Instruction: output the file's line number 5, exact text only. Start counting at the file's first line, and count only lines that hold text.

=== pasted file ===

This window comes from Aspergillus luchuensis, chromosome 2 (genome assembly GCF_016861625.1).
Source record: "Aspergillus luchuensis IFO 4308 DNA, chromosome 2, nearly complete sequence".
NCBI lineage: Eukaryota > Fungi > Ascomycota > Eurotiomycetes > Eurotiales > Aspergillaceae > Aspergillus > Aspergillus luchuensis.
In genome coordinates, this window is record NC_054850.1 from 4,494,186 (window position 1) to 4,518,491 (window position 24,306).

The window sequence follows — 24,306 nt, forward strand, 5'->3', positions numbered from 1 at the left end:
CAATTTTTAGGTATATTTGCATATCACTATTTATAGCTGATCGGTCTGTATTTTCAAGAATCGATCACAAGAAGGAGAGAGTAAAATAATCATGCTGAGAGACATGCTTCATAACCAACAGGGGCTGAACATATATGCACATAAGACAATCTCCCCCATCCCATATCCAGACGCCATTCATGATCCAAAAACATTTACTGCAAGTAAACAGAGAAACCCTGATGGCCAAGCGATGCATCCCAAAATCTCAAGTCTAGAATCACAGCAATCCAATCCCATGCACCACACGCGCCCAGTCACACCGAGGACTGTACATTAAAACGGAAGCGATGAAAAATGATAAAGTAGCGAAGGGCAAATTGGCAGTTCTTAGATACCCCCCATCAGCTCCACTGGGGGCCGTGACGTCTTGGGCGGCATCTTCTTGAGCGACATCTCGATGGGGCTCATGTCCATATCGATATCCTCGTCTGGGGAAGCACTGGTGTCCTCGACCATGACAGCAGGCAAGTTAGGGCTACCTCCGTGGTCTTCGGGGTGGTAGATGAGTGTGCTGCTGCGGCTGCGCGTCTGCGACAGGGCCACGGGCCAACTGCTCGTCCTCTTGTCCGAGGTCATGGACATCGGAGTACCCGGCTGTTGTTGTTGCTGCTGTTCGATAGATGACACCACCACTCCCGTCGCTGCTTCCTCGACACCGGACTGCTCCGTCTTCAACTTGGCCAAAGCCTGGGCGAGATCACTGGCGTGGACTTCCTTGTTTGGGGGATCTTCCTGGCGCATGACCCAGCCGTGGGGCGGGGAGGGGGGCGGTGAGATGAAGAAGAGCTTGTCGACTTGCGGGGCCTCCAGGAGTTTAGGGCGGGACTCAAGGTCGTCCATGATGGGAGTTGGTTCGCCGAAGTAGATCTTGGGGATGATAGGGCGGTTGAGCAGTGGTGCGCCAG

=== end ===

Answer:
The window sequence follows — 24,306 nt, forward strand, 5'->3', positions numbered from 1 at the left end: